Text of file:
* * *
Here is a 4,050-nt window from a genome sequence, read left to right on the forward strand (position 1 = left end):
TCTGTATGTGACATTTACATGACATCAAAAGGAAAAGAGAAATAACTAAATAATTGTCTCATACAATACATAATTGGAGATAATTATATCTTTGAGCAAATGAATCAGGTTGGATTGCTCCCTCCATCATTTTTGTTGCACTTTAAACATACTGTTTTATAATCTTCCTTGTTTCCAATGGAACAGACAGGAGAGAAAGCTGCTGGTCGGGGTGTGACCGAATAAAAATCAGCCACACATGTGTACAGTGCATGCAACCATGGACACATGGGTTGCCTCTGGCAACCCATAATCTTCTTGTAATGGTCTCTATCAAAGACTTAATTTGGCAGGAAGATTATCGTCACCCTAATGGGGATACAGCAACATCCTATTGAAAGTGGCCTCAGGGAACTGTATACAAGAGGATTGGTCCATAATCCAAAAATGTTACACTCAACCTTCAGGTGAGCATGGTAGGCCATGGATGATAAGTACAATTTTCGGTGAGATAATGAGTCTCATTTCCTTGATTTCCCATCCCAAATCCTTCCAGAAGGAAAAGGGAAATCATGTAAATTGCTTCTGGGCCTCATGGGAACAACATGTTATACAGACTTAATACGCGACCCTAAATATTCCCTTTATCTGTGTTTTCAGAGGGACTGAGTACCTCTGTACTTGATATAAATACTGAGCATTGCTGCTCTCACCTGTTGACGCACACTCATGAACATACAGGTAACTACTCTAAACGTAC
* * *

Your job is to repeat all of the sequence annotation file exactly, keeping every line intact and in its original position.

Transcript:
Here is a 4,050-nt window from a genome sequence, read left to right on the forward strand (position 1 = left end):
TCTGTATGTGACATTTACATGACATCAAAAGGAAAAGAGAAATAACTAAATAATTGTCTCATACAATACATAATTGGAGATAATTATATCTTTGAGCAAATGAATCAGGTTGGATTGCTCCCTCCATCATTTTTGTTGCACTTTAAACATACTGTTTTATAATCTTCCTTGTTTCCAATGGAACAGACAGGAGAGAAAGCTGCTGGTCGGGGTGTGACCGAATAAAAATCAGCCACACATGTGTACAGTGCATGCAACCATGGACACATGGGTTGCCTCTGGCAACCCATAATCTTCTTGTAATGGTCTCTATCAAAGACTTAATTTGGCAGGAAGATTATCGTCACCCTAATGGGGATACAGCAACATCCTATTGAAAGTGGCCTCAGGGAACTGTATACAAGAGGATTGGTCCATAATCCAAAAATGTTACACTCAACCTTCAGGTGAGCATGGTAGGCCATGGATGATAAGTACAATTTTCGGTGAGATAATGAGTCTCATTTCCTTGATTTCCCATCCCAAATCCTTCCAGAAGGAAAAGGGAAATCATGTAAATTGCTTCTGGGCCTCATGGGAACAACATGTTATACAGACTTAATACGCGACCCTAAATATTCCCTTTATCTGTGTTTTCAGAGGGACTGAGTACCTCTGTACTTGATATAAATACTGAGCATTGCTGCTCTCACCTGTTGACGCACACTCATGAACATACAGGTAACTACTCTAAACGTAC